However, by and large, Islamic banks have failed to educate the public about this alternate form of banking and have left it to the discretion of the customer to work out the concept of Islamic banking. There was some movement toward the second half of last year after Burj Bank was launched and competing banks did some advertising to increase awareness of Islamic banking practices, leading to deposits; clearly there are customers willing to buy into faith-based products and services but one needs to reach out to them.
Islamic banks have to better understand the needs, preferences and behaviour of their target audience. These banks need to roll out innovative products and offer differentiated services which set them apart from conventional banks. Halal and haram won’t cut it since appealing to one’s fears is not permitted as per the advertising ethics of Islam.
This brings me to another area of misconception the industry has about Islamic marketing. Like conventional advertising, Islamic marketing has clearly defined advertising ethics, which serve as a guideline and are not very different from conventional advertising practices. The ethics are, avoid false and misleading advertising; reject manipulation or misleading sales tactics; avoid sales promotions that use deception or manipulation. The Prophet Muhammad (PBUH) expressly condemned all manipulative promotional behaviour stating that, “One who cheats us is not one of us.” (al-Nawawi 2:770). 34 Abul Hassan, et al.
“In Islamic ethics, promotional techniques must not use sexual appeal, emotional appeal, fear appeal, false testimony and pseudo-research or contribute to the dullness of the mind or encourage extravagance. Within the Islamic framework, these methods are unethical since they are used purely to exploit the basic instinct of consumers worldwide with a view to gain profits and greater market share. Furthermore, Islamic ethics strictly prohibit stereotyping of women in advertising, and excessive use of fantasy. The use of suggestive language and behaviour, and the use of women as objects to lure and attract customers are also not allowed.” (Source: JKAU: Islamic Econ., Vol. 21 No. 1, pp: 27-46 (2008 A.D./1429 A.H.))
I can’t think of a better example than Shan Foods when it comes to refraining from stereotyping women in advertising. Ever since they launched the brand, Shan have not shown a woman in their commercials or any communication medium despite the fact that the brand’s primary target audience is women. Yet Shan is the market leader in its category. Recently, Sunsilk, one of the world’s biggest hair care brands launched a shampoo devised specially for women who cover their hair. One can call it ‘Islamisation’ or respect for women depending on how you look at it.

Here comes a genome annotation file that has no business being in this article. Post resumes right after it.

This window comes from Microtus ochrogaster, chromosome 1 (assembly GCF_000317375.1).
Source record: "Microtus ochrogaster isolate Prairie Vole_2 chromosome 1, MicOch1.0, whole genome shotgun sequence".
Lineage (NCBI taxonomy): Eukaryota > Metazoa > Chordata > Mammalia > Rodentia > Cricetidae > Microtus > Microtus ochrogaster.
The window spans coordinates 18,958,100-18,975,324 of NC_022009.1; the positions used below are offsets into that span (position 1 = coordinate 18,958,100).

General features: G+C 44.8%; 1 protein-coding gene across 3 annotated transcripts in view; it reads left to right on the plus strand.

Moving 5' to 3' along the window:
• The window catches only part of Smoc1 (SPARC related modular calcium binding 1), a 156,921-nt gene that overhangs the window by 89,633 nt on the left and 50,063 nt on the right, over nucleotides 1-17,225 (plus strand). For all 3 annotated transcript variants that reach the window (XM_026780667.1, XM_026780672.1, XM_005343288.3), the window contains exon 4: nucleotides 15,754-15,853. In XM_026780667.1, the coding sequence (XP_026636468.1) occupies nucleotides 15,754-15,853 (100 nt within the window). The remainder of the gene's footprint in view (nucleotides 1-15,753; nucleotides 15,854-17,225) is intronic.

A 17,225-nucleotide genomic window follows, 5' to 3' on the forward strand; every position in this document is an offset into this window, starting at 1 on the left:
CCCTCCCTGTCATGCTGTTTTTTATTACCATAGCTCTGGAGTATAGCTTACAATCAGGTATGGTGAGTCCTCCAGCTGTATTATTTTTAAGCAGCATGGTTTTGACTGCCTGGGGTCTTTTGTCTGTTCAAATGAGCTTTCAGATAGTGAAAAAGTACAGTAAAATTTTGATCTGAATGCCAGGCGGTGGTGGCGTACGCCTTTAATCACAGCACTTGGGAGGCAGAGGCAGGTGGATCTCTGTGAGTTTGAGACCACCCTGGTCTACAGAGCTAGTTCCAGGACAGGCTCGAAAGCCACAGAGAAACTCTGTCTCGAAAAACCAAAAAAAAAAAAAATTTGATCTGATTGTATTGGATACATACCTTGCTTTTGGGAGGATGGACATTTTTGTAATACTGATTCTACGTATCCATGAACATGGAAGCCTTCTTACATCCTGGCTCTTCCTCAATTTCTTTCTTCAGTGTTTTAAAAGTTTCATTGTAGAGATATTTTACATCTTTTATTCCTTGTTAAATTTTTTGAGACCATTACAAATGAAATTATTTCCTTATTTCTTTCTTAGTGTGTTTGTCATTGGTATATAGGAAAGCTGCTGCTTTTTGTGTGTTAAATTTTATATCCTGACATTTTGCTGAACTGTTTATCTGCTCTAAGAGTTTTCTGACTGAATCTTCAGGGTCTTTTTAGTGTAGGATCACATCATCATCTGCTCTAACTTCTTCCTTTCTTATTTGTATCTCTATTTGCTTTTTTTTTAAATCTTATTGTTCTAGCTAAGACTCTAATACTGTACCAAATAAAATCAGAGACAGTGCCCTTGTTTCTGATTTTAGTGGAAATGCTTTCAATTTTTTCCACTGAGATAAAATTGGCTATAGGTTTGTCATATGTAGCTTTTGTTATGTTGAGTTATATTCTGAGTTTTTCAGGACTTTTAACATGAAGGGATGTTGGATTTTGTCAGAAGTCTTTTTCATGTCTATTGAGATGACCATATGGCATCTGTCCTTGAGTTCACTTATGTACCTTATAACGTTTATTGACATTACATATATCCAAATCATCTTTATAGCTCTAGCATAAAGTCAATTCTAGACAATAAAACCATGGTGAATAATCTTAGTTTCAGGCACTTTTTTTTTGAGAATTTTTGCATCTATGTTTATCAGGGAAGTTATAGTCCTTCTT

There are other examples of designer brands such as Junaid Jamshed and Shahid Afridi who have attempted to follow Islamic marketing principles by using human figures without showing the face, or covering it, which to me is hypocritical because Junaid Jamshed as a model can have his face plastered all over the place but as a business owner he doesn’t believe in showing his model’s face. This conflict of words and actions by so-called religious ambassadors pollutes and creates fear in the minds of people when it comes to a basic understanding of Islamic marketing.
Although a lot more research and understanding is required when it comes to Islamic marketing, there is a sense that the next ‘big thing’ has arrived and it’s based on the values of Islam, which are immensely strong and highly misunderstood. Islam defines behaviour in a way which allows people to go about their daily tasks and businesses in an ethical manner. There is more to Islamic marketing than shari’ah compliance and halal/haram.
Ali A. Rizvi is COO, Interflow Communications.